The long onion road
A SHORT cut is often the longest road in politics. As the time to the next general election shortens to months from years, both the Congress and the BJP are searching for a short cut to power.
The temptation is understandable. Politics is a difficult journey, rife with roadblocks and accidents. But who will persuade politicians that voters live on the long road, not the short cut?
There is something very irresistible about a short cut, with its promise of speed and good luck. The massive loan waiver in finance minister P Chidamabaram's end of February budge is such a classic short cut that the only reaction from ruling coalition MPs has been a demand for more handouts. They want waivers on everything: you merely attach 'poor' to a bank loan and sanctify a political purchase. Debit is being converted into political credit. When you have run out of good sense, you throw money and hope for the best.
The opposite of a bad debt is a good debt. If you could make a nation rich by handing out cash to the poor, every nation in the world would be wealthy. It costs very little to print cash, as the Germans of the Weimar Republic discovered when they discovered that it was cheaper to burn currency notes for heating rather than buy fuel with it. Eventually the Germans burnt their respectable inflationary government and brought Hitler to power. There are many factors that are pushing up today's Indian inflation, but the sudden injection of non-productive cash into the system will certainly not bring inflation down.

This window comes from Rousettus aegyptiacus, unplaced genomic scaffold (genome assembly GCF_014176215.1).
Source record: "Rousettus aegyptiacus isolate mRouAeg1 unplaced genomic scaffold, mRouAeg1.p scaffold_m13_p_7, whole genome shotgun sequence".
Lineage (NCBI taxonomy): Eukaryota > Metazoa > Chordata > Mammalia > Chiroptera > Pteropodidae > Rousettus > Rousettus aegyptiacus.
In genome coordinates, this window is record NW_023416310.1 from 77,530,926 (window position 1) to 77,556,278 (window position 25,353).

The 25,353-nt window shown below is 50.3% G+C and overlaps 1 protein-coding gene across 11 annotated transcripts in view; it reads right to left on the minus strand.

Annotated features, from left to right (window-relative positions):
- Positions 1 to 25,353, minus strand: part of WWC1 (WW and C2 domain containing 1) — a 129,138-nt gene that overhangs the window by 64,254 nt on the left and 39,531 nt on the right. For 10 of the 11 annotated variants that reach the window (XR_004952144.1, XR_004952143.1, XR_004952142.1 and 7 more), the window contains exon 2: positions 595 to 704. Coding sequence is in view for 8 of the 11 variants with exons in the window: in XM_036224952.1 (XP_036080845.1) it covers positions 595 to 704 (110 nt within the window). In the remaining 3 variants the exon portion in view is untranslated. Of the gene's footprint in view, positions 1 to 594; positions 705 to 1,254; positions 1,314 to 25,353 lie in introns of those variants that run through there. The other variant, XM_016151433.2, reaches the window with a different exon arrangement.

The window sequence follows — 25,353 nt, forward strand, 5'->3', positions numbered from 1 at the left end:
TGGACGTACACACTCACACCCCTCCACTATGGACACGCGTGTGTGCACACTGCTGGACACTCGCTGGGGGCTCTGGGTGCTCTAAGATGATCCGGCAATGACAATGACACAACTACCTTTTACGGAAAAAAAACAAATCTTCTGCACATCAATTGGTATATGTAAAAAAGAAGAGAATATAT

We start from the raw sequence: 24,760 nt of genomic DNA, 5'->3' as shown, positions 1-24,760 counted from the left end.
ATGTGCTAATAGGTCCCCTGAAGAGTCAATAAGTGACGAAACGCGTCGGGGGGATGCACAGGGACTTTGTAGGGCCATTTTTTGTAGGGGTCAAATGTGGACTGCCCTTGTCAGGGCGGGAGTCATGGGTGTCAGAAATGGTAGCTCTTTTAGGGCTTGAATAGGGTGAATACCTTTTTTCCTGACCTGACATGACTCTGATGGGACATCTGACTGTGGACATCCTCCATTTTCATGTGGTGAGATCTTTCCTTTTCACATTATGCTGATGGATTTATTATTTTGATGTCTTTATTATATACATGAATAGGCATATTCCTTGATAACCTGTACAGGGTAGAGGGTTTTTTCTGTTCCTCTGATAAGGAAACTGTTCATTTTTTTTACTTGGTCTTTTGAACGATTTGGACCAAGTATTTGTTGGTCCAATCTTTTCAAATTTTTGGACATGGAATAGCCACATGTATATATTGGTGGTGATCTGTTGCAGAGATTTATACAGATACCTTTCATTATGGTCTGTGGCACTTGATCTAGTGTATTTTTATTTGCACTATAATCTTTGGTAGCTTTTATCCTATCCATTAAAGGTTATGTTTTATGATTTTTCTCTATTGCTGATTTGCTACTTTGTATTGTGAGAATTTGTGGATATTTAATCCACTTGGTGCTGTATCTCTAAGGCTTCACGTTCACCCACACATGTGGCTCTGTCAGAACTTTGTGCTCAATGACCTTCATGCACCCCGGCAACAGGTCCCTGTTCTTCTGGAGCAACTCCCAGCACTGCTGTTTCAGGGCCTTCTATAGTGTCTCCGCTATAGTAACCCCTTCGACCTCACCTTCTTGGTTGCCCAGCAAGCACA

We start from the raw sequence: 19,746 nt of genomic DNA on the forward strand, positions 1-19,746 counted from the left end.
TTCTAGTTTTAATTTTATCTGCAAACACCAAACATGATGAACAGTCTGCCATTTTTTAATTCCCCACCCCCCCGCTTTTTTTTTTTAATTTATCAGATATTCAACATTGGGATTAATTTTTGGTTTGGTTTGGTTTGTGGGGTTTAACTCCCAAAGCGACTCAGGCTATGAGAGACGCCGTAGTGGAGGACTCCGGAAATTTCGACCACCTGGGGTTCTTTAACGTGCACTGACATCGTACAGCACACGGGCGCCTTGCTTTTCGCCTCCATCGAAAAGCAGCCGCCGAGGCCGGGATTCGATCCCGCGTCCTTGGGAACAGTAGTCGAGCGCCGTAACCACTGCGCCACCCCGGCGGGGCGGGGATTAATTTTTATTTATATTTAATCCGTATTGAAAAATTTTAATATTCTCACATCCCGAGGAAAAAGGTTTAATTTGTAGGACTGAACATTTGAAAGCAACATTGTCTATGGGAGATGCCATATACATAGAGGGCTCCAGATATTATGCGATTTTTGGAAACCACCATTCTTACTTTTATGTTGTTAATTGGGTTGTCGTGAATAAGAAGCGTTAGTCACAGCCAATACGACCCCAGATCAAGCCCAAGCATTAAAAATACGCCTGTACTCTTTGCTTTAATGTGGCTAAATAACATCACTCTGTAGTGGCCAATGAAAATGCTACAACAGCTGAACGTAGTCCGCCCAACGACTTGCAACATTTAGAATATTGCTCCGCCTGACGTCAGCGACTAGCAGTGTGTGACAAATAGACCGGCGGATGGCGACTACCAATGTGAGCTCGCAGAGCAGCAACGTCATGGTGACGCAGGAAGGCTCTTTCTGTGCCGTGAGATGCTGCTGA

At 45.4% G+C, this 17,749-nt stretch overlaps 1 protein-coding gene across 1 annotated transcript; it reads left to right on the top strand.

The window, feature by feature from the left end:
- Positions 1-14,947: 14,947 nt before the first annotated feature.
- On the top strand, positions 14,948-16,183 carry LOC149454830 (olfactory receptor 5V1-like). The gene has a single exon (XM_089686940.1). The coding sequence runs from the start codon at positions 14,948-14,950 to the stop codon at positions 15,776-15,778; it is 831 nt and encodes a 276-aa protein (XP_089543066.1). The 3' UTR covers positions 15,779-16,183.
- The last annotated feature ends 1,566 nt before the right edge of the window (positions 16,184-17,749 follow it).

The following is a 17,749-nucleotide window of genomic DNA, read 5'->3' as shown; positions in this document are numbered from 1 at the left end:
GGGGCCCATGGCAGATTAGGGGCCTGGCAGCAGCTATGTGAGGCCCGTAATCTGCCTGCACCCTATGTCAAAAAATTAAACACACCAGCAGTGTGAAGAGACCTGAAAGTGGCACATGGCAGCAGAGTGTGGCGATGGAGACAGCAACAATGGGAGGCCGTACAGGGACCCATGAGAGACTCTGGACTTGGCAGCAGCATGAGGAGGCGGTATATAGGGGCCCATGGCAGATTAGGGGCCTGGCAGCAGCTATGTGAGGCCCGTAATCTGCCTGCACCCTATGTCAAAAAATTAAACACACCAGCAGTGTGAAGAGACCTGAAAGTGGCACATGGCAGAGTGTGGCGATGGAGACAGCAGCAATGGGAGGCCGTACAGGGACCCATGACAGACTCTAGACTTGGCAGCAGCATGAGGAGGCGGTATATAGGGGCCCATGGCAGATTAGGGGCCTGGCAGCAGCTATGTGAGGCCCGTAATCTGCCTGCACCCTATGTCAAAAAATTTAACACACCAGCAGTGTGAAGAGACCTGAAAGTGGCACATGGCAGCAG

You don't have to win the Nobel Prize in Economics to realise that an economy is lifted by an investment of good debt. How does that concept translate into policy in the case of a starved rural economy? You have to invest in a ruined farm, not in a ruined bank account; the future earnings of a revived farm should pay off the debt, which can be amortised over a longer period. It took no more than a day for the synchronised post-Budget applause to muffle. Economists and analysts punched holes in it.